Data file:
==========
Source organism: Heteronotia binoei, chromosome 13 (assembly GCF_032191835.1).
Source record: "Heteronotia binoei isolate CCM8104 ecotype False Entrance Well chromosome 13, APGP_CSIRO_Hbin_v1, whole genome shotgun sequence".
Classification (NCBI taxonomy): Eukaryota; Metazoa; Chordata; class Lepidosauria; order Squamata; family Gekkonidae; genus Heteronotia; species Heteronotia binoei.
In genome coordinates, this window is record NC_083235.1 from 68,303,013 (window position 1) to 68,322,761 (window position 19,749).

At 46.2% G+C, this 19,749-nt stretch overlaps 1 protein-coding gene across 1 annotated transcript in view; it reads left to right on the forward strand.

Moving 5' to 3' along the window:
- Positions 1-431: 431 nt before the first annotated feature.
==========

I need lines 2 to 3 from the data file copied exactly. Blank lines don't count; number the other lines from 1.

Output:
Source record: "Heteronotia binoei isolate CCM8104 ecotype False Entrance Well chromosome 13, APGP_CSIRO_Hbin_v1, whole genome shotgun sequence".
Classification (NCBI taxonomy): Eukaryota; Metazoa; Chordata; class Lepidosauria; order Squamata; family Gekkonidae; genus Heteronotia; species Heteronotia binoei.